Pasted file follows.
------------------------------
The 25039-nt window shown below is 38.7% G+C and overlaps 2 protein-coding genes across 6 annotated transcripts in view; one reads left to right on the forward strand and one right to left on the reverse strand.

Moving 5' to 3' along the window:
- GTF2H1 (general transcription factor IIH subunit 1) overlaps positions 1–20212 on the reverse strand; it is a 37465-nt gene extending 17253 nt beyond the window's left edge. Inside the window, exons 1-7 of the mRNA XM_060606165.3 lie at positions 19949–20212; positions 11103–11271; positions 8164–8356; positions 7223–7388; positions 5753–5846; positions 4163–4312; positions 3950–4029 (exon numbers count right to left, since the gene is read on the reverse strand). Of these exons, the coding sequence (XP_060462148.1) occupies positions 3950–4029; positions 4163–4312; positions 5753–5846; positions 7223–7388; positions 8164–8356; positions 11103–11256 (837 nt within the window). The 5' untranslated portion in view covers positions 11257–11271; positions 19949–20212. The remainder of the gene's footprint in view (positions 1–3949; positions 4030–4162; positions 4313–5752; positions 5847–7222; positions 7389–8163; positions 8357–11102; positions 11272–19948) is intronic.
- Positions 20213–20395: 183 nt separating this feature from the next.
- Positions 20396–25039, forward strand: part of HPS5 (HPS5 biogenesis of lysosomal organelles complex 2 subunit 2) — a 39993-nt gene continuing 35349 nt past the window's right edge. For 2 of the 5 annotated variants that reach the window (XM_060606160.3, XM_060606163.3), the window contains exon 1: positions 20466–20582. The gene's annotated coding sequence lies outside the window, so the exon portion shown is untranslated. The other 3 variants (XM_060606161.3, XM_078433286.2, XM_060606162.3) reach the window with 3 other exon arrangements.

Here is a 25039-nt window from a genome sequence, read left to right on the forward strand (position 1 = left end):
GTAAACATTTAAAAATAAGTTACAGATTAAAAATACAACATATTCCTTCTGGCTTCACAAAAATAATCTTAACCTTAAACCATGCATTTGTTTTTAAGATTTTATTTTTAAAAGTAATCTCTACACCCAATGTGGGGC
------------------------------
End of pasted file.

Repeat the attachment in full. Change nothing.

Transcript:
The 25039-nt window shown below is 38.7% G+C and overlaps 2 protein-coding genes across 6 annotated transcripts in view; one reads left to right on the forward strand and one right to left on the reverse strand.

Moving 5' to 3' along the window:
- GTF2H1 (general transcription factor IIH subunit 1) overlaps positions 1–20212 on the reverse strand; it is a 37465-nt gene extending 17253 nt beyond the window's left edge. Inside the window, exons 1-7 of the mRNA XM_060606165.3 lie at positions 19949–20212; positions 11103–11271; positions 8164–8356; positions 7223–7388; positions 5753–5846; positions 4163–4312; positions 3950–4029 (exon numbers count right to left, since the gene is read on the reverse strand). Of these exons, the coding sequence (XP_060462148.1) occupies positions 3950–4029; positions 4163–4312; positions 5753–5846; positions 7223–7388; positions 8164–8356; positions 11103–11256 (837 nt within the window). The 5' untranslated portion in view covers positions 11257–11271; positions 19949–20212. The remainder of the gene's footprint in view (positions 1–3949; positions 4030–4162; positions 4313–5752; positions 5847–7222; positions 7389–8163; positions 8357–11102; positions 11272–19948) is intronic.
- Positions 20213–20395: 183 nt separating this feature from the next.
- Positions 20396–25039, forward strand: part of HPS5 (HPS5 biogenesis of lysosomal organelles complex 2 subunit 2) — a 39993-nt gene continuing 35349 nt past the window's right edge. For 2 of the 5 annotated variants that reach the window (XM_060606160.3, XM_060606163.3), the window contains exon 1: positions 20466–20582. The gene's annotated coding sequence lies outside the window, so the exon portion shown is untranslated. The other 3 variants (XM_060606161.3, XM_078433286.2, XM_060606162.3) reach the window with 3 other exon arrangements.

Here is a 25039-nt window from a genome sequence, read left to right on the forward strand (position 1 = left end):
GTAAACATTTAAAAATAAGTTACAGATTAAAAATACAACATATTCCTTCTGGCTTCACAAAAATAATCTTAACCTTAAACCATGCATTTGTTTTTAAGATTTTATTTTTAAAAGTAATCTCTACACCCAATGTGGGGC